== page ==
elicit, particular modes of behaviour.
More recently archaeologists have begun to map what people saw, and from where,
using the technique of isovist, or viewshed, analysis. An isovist, or viewshed, is 'the area in
a spatial environment directly visible from a location within the space' (Turner et al. 2001).

This technique has largely been applied to medieval parish churches within UK historical

archaeology. Graves (2000) and Roffey (2004), for example, have used viewshed analysis
to understand how the visual relationships between the nave, occupied by the laity, and
fittings and fixtures, such as screens, statues, altars and chantry chapels, were used to
structure particular kinds of late medieval devotional and social practices. The use of this
technique may, in part, reflect the fact that the relatively simple plan forms of these
buildings do not lend themselves so readily to space syntax.
However, here we need to return to the historicity of visuality and space. These

approaches use the analysis of particular visual and spatial configurations to get at
concepts such as identity, status and privacy. And yet in origin these techniques take little

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Seeing and believing 109


account of the historicity of these concepts. Indeed, the theoretical paradigms which
underpin them often hold that the organization of space follows certain 'rules', regardless

of period or culture (Hillier 1996). These rules are those observed extensively within
modern society. Thus, although historical archaeologists have made extensive use of
contextual information to inform their use of planning and access analysis, there is still a

danger that the techniques themselves still impose normative, modern ways of thinking
abut the perception and use of space onto the pre-modern past. For example, the
convention of representing space in plan form is itself a mode of representation originating

in Classical and Renaissance architecture. Moreover, in all these models, visuality is


modelled as a straight line, a way of thinking that is also a product of modern ideas about

single-point perspective (Edgerton 1976).


More recently, new techniques to model more effectively the three-dimensionality of

space and the role of human agents within it within have been developed within
environment studies. These include experiments with three-dimensional digital elevation
models (Ratti 2005) and 'visibility graphs' (Turner et al. 2001) which seek to map the
'configurational' relationships within buildings and streetscapes. A further development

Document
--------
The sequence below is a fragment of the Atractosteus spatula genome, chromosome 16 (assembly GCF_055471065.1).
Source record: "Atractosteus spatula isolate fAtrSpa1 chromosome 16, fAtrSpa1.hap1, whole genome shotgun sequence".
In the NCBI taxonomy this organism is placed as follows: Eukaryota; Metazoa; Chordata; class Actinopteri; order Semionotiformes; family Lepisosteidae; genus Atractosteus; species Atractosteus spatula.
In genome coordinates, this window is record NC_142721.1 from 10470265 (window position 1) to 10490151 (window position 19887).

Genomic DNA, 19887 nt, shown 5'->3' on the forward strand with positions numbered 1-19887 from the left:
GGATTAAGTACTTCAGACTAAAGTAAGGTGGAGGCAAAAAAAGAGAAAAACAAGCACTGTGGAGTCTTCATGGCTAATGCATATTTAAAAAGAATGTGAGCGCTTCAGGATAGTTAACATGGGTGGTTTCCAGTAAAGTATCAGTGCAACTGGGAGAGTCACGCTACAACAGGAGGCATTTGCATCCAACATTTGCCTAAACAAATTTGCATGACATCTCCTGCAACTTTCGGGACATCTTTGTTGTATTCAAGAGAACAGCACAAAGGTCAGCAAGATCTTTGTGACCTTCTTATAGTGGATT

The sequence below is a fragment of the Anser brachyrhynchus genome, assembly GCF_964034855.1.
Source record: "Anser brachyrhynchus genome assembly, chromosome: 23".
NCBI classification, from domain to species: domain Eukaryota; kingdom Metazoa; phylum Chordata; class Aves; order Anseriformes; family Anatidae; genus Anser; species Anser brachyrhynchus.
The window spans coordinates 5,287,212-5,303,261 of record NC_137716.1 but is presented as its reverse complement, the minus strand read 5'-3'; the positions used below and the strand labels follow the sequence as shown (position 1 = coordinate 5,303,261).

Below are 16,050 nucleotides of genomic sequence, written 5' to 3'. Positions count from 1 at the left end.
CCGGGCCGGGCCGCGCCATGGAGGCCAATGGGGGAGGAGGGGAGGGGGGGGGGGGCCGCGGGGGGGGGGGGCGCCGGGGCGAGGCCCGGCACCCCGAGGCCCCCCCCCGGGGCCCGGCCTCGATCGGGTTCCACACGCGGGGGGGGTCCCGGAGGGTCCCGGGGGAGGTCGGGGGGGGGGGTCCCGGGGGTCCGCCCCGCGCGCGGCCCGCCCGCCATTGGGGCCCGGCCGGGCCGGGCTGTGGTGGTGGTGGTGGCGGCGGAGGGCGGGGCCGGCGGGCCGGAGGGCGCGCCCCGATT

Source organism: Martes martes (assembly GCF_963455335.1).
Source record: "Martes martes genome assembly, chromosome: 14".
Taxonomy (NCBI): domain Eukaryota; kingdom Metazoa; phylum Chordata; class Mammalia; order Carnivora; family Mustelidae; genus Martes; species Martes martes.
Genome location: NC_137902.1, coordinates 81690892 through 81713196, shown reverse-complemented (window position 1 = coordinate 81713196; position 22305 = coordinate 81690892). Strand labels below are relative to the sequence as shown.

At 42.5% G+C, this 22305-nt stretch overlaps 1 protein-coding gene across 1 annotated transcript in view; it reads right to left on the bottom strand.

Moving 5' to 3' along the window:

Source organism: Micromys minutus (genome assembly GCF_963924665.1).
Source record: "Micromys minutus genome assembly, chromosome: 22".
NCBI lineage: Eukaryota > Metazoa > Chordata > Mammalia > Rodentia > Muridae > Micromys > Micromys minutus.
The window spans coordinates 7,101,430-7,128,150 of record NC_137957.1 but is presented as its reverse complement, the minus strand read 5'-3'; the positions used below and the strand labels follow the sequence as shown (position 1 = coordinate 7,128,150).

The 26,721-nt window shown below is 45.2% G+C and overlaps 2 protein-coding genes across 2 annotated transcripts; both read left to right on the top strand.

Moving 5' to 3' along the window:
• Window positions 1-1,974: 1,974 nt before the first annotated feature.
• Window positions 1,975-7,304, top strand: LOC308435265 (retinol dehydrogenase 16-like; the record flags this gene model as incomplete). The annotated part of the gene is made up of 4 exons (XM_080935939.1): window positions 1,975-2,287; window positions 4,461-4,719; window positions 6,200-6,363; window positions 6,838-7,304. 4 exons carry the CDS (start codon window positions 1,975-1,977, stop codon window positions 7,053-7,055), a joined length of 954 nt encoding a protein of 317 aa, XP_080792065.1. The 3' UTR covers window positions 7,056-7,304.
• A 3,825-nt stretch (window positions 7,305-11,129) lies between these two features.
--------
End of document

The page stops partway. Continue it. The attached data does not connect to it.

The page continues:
is the use of 'agent-based' computer models, which compare the modelling of movement
and motivation with observations of real-life, contemporary human agents (Turner
2003). These techniques are argued to reveal the 'visual process of inhabitation'. Yet,
before we apply these techniques archaeologically, we need to remember that, once
again, these models are based on the analysis of modern visuality and movement.
Applying them to archaeological sites still requires us to think critically about how this
might differ from the ways in which past individuals and communities would have seen,
and experienced, past places.
What is missing from these approaches is a means of getting at the more embodied and

somatic qualities of pre-modern sight and space, discussed above. In this context it seems
surprising that historical archaeologists in the UK have seemed so reluctant to use
theoretical approaches which might help them get at these issues. These include time-space
geography, which has been applied successfully to the study of nineteenth-century Swedish

agricultural communities (Pred 1985), and phenomenology, which has been used
extensively within British prehistory, but much more sparingly in medieval archaeology
(Alternberg 2003; Johnson 2004). Similarly, attempts to 'map' the mental templates
underpinning the design and use of buildings have received little attention or development

(Austin 1990, 1998; Johnson 1993). One explanation for this reluctance is that the sheer
wealth of contextual evidence available for the period actually constrains historical
archaeologists from adopting the more creative and imaginative approaches employed by
our pre-historic colleagues. It is also more difficult for historical archaeologists to
generalize about mental templates or mindsets, given the complexity and diversity of
contemporary sources. However, difficulties in applying these techniques may also reflect

the fact that even these techniques continue to use the archaeologist's own visual and
somatic experience as a basis for reconstructing these aspects of life in the past.
The point of this critique is not to undermine archaeologists' use of existing visual
and spatial theories, but rather to call for a more sustained debate about the implications
of the historicity of visuality for such approaches. Such debate has resonance not only
for archaeologists working within text-aided periods, but also for all those working with

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110 Kate Giles

pre-modern communities, including prehistory. In the third section of this pa


therefore want to experiment with writing the historicity of visuality and spatiality

into our interpretation of material culture. I want to do this through the analysis of t

schemes of medieval wall paintings, in the parish church of SS Peter and Paul, Pic
(North Yorkshire) and the guild chapel of the Holy Cross, Stratford-upon-Avon
(Warwickshire). Here then I want to return to the idea of the palimpsest, both as a
metaphor for the multiple layers of paint, plaster and meaning, which we encounter, and
as an analogy for the interpretative process itself.

Seeing and believing?


In September 1852, repairs in the nave of Saint Peter and Saint Paul, Pickering, brought to